Pressure Washing Siding
Pressure washing siding helps remove dirt and grime that can damage your house’s exterior. It can also prevent rot, mold, and mildew and extend the life of your home’s exterior paint.
You’ll need a pressure washer, detergent, safety gear, and some tools to get started. Before you start washing, do a test spray to see if your home’s exterior can withstand the pressure. Read on to learn more.
Before attempting to pressure wash, ensure that you have the following equipment: a pressure washer (and gas if using a gasoline-powered washer), garden hose, detergent approved for your type of siding, and a soft-bristled brush. Also, make sure you close any windows and doors in the area you plan to work on and cover any electrical components with plastic.
The goal is to remove mildew, dirt, and other debris from the exterior of your home to make way for a fresh coat of paint. While a pressure washer isn’t a magic wand that instantly banishes grime, it’s a great option for prepping your house for new paint. Make sure to rinse thoroughly and pay special attention to corners, crevices, and other hard-to-reach areas that may still have detergent residue. Then allow your house to dry before painting. Ideally, you’ll want to wait a couple of days. This will allow any remaining detergent to be washed away and leave the surface of your house looking brand new.
House siding can benefit greatly from regular cleaning, but the task requires some caution. It is easy to damage the material, rip off paint, and even ding windows and other openings in the structure when you aim a pressure washer at the wrong area or too aggressively.
Many types of siding can withstand power washing, including vinyl, fiber cement, and modern wood clapboard. However, you should avoid it on shingle or aluminum siding as it can dent and may void a warranty.
In addition, it’s a good idea to cover landscaping and outdoor furniture so they are protected from the blast of water. You should also cover vents and other openings to prevent the spray from entering a home. If your customer has a painted exterior, you should use a 25- or 30-degree nozzle that emits less pressure to avoid chipping paint. The pressure should be tested on a small section of the surface first to ensure it’s safe.
A gas or electric pressure washer rated around 3,000 psi is typically sufficient to blast away the grit and grime from vinyl siding. Start with the lowest pressure setting and gradually increase it as needed to clean the surface without causing damage. Before spraying, check the nozzle’s settings for dispersed or concentrated power and adjust it accordingly to avoid blowing holes in walls or getting water behind the siding.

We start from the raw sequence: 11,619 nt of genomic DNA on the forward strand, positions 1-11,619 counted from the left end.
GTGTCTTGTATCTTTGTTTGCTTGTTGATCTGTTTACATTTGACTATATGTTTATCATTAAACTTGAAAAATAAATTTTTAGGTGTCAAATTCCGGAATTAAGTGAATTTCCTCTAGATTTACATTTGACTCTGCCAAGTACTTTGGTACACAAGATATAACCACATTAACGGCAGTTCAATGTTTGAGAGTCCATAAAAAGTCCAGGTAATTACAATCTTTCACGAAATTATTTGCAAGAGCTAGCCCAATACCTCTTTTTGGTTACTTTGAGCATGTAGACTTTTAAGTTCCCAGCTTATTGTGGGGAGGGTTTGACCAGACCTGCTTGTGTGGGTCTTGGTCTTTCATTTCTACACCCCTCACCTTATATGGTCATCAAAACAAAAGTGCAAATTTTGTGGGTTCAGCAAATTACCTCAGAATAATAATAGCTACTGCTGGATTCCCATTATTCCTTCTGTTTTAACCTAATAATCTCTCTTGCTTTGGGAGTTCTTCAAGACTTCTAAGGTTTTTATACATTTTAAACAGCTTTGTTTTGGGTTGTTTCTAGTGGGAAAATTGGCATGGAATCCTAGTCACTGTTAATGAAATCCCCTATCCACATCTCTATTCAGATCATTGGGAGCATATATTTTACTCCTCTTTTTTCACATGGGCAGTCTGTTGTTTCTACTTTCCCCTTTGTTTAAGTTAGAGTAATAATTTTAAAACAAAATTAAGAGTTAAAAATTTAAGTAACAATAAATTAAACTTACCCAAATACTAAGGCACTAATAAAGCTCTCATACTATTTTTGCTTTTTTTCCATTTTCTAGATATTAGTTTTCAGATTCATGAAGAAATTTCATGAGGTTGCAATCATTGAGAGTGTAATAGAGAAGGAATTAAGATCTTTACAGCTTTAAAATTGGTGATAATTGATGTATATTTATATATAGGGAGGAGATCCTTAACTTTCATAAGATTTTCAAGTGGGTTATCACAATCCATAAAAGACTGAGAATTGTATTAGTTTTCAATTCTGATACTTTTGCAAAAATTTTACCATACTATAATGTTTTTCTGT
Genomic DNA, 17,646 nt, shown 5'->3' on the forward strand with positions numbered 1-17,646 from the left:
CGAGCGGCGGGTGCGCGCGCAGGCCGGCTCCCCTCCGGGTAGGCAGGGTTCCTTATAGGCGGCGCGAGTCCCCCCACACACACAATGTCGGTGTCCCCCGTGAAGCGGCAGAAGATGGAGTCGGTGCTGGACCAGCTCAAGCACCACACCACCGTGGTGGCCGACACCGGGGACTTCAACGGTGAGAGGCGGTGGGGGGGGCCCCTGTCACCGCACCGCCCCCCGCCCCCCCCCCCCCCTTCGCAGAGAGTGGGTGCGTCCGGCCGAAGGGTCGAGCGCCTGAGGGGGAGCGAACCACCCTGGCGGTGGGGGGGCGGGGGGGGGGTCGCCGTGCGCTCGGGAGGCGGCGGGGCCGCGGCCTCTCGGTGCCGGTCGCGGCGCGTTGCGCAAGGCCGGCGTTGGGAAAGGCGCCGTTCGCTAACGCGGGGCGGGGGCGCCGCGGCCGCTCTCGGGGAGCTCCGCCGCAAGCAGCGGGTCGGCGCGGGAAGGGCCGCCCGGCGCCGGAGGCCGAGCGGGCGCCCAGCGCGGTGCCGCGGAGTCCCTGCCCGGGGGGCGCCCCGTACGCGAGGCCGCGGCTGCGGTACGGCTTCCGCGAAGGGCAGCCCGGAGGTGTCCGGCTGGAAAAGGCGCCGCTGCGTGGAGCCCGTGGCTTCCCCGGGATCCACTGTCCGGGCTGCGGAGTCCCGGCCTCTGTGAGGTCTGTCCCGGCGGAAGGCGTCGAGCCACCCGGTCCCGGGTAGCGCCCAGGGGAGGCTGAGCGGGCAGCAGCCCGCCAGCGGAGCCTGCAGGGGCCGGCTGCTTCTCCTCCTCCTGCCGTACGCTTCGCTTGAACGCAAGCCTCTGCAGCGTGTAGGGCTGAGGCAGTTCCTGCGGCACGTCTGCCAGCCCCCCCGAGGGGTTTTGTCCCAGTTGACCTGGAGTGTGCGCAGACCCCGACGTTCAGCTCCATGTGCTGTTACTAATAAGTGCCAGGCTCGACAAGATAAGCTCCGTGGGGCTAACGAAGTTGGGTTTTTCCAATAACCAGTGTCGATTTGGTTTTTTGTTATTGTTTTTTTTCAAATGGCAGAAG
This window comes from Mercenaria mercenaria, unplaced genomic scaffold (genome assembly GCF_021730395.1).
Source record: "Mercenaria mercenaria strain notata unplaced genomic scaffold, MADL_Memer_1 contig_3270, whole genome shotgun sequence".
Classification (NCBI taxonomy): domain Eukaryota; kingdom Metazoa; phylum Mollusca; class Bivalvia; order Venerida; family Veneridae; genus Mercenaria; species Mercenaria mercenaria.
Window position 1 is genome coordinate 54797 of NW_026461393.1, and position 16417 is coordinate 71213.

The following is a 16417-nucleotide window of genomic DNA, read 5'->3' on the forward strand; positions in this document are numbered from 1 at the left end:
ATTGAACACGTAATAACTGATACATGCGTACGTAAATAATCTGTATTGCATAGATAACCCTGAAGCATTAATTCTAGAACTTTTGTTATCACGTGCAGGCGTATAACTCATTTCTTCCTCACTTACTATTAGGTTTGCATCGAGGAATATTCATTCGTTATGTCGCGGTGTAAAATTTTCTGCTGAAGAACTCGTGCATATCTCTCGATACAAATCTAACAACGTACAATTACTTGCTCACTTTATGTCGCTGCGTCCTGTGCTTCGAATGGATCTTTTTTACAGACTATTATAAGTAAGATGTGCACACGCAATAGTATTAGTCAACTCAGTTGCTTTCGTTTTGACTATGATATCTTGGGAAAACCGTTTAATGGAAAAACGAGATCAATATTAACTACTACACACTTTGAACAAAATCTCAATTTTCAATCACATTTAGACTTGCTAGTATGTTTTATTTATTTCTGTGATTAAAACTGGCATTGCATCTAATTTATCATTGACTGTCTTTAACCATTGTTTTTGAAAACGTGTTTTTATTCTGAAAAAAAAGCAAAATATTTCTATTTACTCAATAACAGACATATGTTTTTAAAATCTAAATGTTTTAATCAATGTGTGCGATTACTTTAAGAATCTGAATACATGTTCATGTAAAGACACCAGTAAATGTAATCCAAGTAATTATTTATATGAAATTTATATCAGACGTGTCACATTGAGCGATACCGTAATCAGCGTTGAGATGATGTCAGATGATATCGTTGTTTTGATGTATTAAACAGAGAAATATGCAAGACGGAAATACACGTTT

Keep in mind that while most types of siding can withstand the force of a pressure washer, overdoing it could cause it to crack or deform. Using too much water could also penetrate underneath vinyl, brick, or concrete siding and lead to mold growth or water damage.
Pressure washing is an easy service for your company to offer and it’s something homeowners will appreciate doing to prepare their homes for winter or freshen them up before spring arrives. By offering this service, your business will likely see an increase in revenue while making your clients’ houses look great.
A lot of homeowners will hire a pressure washing company to clean their vinyl siding. That’s because this is a common household surface that can be prone to a lot of dirt build-up. That’s why it’s important to keep this surface clean from both an aesthetic and structural perspective.
When cleaning vinyl or other types of house siding, start at a far-away distance with your washer’s nozzle and gradually get closer. This will help you avoid any damage to the surface of the home. If you have a pressure washer with different spray settings, choose the one that’s gentler on your surface.
Use a brush or broom to remove any loose debris and dirt from the surface of your customer’s vinyl siding before moving on to washing it with the sprayer. Work in small sections and do a test spray on an out-of-the-way section of the house to see if your washer is strong enough for the job. Discover more interesting articles.